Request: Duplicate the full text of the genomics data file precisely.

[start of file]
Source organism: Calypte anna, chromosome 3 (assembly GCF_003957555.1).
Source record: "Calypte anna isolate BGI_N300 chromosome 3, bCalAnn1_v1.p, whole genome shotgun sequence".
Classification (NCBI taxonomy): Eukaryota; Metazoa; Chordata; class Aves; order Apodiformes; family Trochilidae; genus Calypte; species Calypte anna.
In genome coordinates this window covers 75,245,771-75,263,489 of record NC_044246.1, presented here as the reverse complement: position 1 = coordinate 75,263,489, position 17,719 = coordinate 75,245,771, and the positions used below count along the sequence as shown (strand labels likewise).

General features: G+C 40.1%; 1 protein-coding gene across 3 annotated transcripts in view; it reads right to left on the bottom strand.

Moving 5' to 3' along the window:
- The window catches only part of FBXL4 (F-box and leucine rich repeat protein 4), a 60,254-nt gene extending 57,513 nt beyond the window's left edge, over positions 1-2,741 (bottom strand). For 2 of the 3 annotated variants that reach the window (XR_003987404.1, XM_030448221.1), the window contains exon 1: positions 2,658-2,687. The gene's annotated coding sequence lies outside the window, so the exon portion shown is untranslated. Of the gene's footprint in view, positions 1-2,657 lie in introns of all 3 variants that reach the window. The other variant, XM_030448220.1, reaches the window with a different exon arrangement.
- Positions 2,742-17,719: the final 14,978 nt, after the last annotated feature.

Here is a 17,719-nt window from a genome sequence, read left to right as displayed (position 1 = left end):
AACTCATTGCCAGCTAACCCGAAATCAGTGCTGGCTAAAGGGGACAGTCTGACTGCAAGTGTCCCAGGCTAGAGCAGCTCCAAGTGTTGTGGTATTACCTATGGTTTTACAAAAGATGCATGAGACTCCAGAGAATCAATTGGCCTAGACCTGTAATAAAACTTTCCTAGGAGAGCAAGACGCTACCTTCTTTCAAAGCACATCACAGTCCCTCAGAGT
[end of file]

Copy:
Source organism: Calypte anna, chromosome 3 (assembly GCF_003957555.1).
Source record: "Calypte anna isolate BGI_N300 chromosome 3, bCalAnn1_v1.p, whole genome shotgun sequence".
Classification (NCBI taxonomy): Eukaryota; Metazoa; Chordata; class Aves; order Apodiformes; family Trochilidae; genus Calypte; species Calypte anna.
In genome coordinates this window covers 75,245,771-75,263,489 of record NC_044246.1, presented here as the reverse complement: position 1 = coordinate 75,263,489, position 17,719 = coordinate 75,245,771, and the positions used below count along the sequence as shown (strand labels likewise).

General features: G+C 40.1%; 1 protein-coding gene across 3 annotated transcripts in view; it reads right to left on the bottom strand.

Moving 5' to 3' along the window:
- The window catches only part of FBXL4 (F-box and leucine rich repeat protein 4), a 60,254-nt gene extending 57,513 nt beyond the window's left edge, over positions 1-2,741 (bottom strand). For 2 of the 3 annotated variants that reach the window (XR_003987404.1, XM_030448221.1), the window contains exon 1: positions 2,658-2,687. The gene's annotated coding sequence lies outside the window, so the exon portion shown is untranslated. Of the gene's footprint in view, positions 1-2,657 lie in introns of all 3 variants that reach the window. The other variant, XM_030448220.1, reaches the window with a different exon arrangement.
- Positions 2,742-17,719: the final 14,978 nt, after the last annotated feature.

Here is a 17,719-nt window from a genome sequence, read left to right as displayed (position 1 = left end):
AACTCATTGCCAGCTAACCCGAAATCAGTGCTGGCTAAAGGGGACAGTCTGACTGCAAGTGTCCCAGGCTAGAGCAGCTCCAAGTGTTGTGGTATTACCTATGGTTTTACAAAAGATGCATGAGACTCCAGAGAATCAATTGGCCTAGACCTGTAATAAAACTTTCCTAGGAGAGCAAGACGCTACCTTCTTTCAAAGCACATCACAGTCCCTCAGAGT